Malignant peripheral nerve sheath tumor overview

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Editor-In-Chief: C. Michael Gibson, M.S., M.D. [1]; Associate Editor(s)-in-Chief: Shanshan Cen, M.D. [2]

Overview

Malignant peripheral nerve sheath tumor (MPNST) is a form of cancer of the connective tissue surrounding nerves. On gross pathology, a large firm mass with necrosis and hemorrhage is the characteristic finding of malignant peripheral nerve sheath tumor. On microscopic histopathological analysis, spindle cells, nuclear atypia, mitoses, and herring bone pattern are characteristic findings of malignant peripheral nerve sheath tumor.[1] Neurofibromatosis type I (NF1) gene is involved in the pathogenesis of malignant peripheral nerve sheath tumor.[2] Malignant peripheral nerve sheath tumor must be differentiated from neurofibroma and schwannoma.[3] The incidence of malignant peripheral nerve sheath tumor is approximately 0.1 per 100,000 individuals worldwide.[4] The incidence of malignant peripheral nerve sheath tumor increases with age.[4] Malignant peripheral nerve sheath tumor affects men and women equally.[3] Common risk factors in the development of malignant peripheral nerve sheath tumor are pre-existing plexiform neurofibromas, pre-existing perineuriomas, radiation therapy, and neurofibromatosis type 1.[5][6][7] Symptoms of malignant peripheral nerve sheath tumor include peripheral edema, difficulty in moving the extremity, pain, and numbness.[8] MRI may be diagnostic of malignant peripheral nerve sheath tumor. Findings on MRI suggestive of malignant peripheral nerve sheath tumor include isointense on T1 weighted image and low signal on T2 weighted image.[3] The predominant therapy for malignant peripheral nerve sheath tumor is surgical resection. Adjunctive chemotherapy and radiation therapy may be required. Common complication of malignant peripheral nerve sheath tumor is metastasis. Prognosis is generally poor.[9]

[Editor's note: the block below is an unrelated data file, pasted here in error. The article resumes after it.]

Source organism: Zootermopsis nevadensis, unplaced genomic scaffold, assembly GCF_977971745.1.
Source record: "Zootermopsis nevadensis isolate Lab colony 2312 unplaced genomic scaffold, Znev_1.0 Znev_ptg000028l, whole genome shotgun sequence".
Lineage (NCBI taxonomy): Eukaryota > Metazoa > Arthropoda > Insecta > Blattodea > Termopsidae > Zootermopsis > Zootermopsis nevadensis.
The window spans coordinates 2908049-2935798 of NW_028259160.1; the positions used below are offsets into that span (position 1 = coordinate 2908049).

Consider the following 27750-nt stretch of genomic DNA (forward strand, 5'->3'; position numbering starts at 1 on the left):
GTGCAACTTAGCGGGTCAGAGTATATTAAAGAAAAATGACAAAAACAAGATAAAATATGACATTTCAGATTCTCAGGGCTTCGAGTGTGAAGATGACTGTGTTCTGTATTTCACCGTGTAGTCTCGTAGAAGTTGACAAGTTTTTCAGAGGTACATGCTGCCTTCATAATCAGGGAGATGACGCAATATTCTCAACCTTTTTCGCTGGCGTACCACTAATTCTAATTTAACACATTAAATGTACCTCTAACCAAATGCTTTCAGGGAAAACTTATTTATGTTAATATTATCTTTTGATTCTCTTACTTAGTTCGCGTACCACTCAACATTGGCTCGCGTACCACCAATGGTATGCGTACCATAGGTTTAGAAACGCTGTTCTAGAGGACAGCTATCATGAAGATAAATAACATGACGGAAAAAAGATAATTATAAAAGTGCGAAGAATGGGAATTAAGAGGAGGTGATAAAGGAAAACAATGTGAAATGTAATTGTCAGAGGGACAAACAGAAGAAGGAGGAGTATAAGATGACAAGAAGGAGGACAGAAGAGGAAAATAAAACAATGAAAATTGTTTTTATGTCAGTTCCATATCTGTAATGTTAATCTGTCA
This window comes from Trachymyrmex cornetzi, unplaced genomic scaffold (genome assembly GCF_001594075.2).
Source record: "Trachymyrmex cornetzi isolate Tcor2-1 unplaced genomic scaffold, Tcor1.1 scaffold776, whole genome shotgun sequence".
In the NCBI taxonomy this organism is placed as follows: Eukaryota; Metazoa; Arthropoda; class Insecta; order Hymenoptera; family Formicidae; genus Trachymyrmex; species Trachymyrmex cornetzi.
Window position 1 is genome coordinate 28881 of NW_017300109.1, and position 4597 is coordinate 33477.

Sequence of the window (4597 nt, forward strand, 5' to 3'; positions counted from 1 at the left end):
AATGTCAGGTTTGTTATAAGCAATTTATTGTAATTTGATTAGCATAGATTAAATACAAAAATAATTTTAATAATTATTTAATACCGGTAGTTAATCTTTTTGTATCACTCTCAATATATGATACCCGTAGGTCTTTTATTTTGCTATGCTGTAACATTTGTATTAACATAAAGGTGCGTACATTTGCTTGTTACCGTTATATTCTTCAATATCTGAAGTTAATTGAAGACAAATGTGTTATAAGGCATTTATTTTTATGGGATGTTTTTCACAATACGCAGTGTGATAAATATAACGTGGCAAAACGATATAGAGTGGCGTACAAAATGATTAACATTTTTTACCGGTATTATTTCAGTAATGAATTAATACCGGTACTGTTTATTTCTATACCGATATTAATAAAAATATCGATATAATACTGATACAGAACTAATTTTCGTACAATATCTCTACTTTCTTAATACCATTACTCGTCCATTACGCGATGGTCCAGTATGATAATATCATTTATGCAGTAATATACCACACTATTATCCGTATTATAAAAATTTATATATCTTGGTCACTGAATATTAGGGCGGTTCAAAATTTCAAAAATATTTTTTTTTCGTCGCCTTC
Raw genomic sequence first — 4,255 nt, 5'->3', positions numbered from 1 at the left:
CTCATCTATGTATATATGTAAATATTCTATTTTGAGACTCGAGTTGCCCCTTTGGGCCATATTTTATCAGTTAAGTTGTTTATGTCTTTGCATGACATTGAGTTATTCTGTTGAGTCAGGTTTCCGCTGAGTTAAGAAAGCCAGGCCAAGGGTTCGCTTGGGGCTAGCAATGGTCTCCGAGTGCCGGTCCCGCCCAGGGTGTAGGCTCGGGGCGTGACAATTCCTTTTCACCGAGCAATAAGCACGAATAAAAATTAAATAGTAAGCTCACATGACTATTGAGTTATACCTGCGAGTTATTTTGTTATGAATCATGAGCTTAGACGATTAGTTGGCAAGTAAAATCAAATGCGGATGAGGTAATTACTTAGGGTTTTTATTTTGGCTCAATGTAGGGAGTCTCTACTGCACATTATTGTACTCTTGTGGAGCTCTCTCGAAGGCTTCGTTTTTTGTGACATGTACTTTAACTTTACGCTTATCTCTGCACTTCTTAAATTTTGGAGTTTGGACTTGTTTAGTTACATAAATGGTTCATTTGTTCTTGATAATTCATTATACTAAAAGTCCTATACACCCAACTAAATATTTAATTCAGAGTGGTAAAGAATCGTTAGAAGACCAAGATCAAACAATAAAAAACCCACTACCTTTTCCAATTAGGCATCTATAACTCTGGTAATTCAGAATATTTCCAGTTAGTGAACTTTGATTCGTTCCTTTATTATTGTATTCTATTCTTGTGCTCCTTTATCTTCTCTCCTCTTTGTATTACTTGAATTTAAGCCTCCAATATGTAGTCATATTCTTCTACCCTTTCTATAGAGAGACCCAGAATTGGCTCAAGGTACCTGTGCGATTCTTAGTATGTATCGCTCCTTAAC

Classification

There is no classification system established for malignant peripheral nerve sheath tumor.

Pathophysiology

On gross pathology, a large firm mass with necrosis and hemorrhage is the characteristic finding of malignant peripheral nerve sheath tumor. On microscopic histopathological analysis, spindle cells, nuclear atypia, mitoses, and herring bone pattern are characteristic findings of malignant peripheral nerve sheath tumor.[1] Neurofibromatosis type I (NF1) gene is involved in the pathogenesis of malignant peripheral nerve sheath tumor.[2]

Causes

Malignant peripheral nerve sheath tumor may be caused by a mutation on neurofibromatosis type I gene.[10][2]

Differential Diagnosis

Malignant peripheral nerve sheath tumor must be differentiated from neurofibroma and schwannoma.[3]

Epidemiology and Demographics

The incidence of malignant peripheral nerve sheath tumor is approximately 0.1 per 100,000 individuals worldwide.[4] The incidence of malignant peripheral nerve sheath tumor increases with age.[4] Malignant peripheral nerve sheath tumor affects men and women equally.[3]

Risk Factors

Common risk factors in the development of malignant peripheral nerve sheath tumor are pre-existing plexiform neurofibromas, pre-existing perineuriomas, radiation therapy, and neurofibromatosis type 1.[5][6][7]

Screening

According to the the U.S. Preventive Service Task Force (USPSTF), there is insufficient evidence to recommend routine screening for Malignant peripheral nerve sheath tumor.[11]

Complication and prognosis

Common complication of malignant peripheral nerve sheath tumor is metastasis. Prognosis is generally poor.[9]

Diagnosis

Staging

There is no established system for the staging of malignant peripheral nerve sheath tumor.

Symptoms

Symptoms of malignant peripheral nerve sheath tumor include peripheral edema, difficulty in moving the extremity, pain, and numbness.[8]

Physical Examination

Common physical examination findings of malignant peripheral nerve sheath tumor include edema, paresthesia, and weakness.